When is a ship not a ship?
Perhaps more accurately in this instance, the question is really when does a ship cease to be a ship for the purposes of arrest. This was the issue addressed by the Ghent Court of Seizures.
A Maltese-registered car-carrier suffered a serious fire in Antwerp in July 2004. After a survey a certificate of total loss was issued. She was bought by a scrap dealer, free of mortgages, arrests and other encumbrances. Her new owner deleted her from the Maltese register and towed her as a ‘shipbreaker’s ship’ to Ghent under a shipbreaker’s insurance policy.
She was arrested for outstanding debts. Her new owner, the scrap dealer, challenged this. The Court considered the matter according to the Belgian procedural rules and the 1952 Arrest Convention.
According to the Belgian Maritime code, the Court may allow the arrest of seagoing vessels, and the court had to consider whether the vessel was still in this category. The court considered the following points. According to the Maritime Code, a seagoing vessel is one which is destined or customarily used to carry on trade at sea for profit. The court also referred to the necessity for the vessel to ply the seas and be subject to the perils of the sea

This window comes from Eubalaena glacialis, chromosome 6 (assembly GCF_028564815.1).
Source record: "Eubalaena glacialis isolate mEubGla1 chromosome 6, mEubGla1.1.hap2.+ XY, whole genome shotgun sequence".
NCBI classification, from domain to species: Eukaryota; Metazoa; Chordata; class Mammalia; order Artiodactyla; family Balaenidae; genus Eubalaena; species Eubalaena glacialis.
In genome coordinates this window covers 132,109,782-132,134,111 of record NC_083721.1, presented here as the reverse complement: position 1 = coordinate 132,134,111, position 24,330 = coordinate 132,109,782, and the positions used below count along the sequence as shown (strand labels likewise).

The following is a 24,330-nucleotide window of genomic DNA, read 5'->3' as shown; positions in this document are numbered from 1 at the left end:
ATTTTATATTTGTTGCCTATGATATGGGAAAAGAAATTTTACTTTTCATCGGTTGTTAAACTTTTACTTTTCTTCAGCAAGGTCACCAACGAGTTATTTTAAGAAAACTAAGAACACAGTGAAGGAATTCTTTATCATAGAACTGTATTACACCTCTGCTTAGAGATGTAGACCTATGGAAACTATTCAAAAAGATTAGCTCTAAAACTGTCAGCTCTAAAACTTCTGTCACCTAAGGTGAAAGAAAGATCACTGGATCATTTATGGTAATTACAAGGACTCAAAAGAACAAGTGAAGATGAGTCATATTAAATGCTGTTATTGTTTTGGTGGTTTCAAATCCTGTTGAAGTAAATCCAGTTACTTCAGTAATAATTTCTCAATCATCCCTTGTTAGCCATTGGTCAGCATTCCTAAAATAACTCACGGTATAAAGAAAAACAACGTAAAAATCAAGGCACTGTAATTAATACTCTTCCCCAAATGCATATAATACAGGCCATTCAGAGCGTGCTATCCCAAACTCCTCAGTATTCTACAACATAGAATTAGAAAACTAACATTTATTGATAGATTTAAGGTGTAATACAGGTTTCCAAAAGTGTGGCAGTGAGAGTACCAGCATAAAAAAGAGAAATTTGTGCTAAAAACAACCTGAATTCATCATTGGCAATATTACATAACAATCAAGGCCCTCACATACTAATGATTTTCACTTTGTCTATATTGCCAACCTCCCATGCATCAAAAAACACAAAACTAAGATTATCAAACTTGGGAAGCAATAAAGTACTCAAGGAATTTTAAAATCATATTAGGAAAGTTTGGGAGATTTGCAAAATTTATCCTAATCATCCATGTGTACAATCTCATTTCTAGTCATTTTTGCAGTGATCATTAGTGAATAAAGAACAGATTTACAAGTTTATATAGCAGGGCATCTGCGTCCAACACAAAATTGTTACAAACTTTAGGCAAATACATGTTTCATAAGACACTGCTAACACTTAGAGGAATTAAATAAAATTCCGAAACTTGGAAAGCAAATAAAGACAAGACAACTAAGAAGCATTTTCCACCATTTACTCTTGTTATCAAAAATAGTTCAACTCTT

The court found that the above criteria no longer applied to the vessel in question. The vessel was burned out; she was not entered in any register; she had been bought and insured as scrap; all the usual conditions regarding the contract of sale or purchase of a seagoing vessel had been deleted; the ship agent was employed to attend to her requirements as a wreck. She was described as a ‘vessel’ when sold to the scrap dealer, but this was considered to be unimportant. Overall, therefore, she was not seaworthy and therefore could not be considered a seagoing ship.
The arrest was lifted, but the court dismissed the claim for damages for vexatious arrest as unfounded.